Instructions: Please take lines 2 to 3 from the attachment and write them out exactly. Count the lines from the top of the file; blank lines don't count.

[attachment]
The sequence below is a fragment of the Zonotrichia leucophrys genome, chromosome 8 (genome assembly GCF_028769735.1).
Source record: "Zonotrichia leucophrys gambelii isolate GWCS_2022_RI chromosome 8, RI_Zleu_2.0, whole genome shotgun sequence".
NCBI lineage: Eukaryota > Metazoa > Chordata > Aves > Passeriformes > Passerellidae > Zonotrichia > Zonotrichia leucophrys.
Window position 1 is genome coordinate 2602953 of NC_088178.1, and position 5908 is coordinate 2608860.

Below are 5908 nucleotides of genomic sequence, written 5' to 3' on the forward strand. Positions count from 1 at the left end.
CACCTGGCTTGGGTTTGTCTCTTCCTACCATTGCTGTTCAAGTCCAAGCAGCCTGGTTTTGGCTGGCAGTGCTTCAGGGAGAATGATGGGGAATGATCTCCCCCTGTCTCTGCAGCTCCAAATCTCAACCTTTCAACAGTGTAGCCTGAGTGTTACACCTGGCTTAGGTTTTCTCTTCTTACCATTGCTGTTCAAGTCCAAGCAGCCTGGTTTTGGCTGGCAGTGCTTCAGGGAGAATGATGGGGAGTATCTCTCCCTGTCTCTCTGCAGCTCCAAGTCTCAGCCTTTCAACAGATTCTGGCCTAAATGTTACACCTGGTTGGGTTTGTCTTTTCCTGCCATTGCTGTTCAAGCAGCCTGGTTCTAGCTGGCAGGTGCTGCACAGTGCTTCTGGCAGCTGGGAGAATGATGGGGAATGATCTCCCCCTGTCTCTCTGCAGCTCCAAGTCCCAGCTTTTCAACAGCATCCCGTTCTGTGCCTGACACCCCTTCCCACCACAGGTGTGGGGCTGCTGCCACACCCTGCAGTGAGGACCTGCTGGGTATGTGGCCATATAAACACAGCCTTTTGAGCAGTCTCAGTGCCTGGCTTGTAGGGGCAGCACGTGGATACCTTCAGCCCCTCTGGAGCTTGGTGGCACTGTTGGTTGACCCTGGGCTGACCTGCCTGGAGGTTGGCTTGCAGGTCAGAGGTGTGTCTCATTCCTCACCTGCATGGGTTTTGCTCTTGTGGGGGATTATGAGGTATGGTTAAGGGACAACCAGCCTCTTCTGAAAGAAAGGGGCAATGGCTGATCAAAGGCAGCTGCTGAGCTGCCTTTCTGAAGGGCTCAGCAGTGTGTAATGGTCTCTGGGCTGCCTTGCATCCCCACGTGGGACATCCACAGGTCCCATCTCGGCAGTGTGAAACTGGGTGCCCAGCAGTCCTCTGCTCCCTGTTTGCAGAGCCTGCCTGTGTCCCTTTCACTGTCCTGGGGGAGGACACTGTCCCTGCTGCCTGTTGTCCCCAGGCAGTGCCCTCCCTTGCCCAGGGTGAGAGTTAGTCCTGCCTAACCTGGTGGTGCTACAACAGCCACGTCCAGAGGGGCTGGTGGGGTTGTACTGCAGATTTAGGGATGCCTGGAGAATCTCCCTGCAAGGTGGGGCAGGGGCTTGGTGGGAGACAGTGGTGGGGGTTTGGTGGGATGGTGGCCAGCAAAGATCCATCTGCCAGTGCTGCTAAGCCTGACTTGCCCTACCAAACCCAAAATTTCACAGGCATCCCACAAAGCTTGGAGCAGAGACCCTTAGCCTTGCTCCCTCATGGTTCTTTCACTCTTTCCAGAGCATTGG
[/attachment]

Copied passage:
Source record: "Zonotrichia leucophrys gambelii isolate GWCS_2022_RI chromosome 8, RI_Zleu_2.0, whole genome shotgun sequence".
NCBI lineage: Eukaryota > Metazoa > Chordata > Aves > Passeriformes > Passerellidae > Zonotrichia > Zonotrichia leucophrys.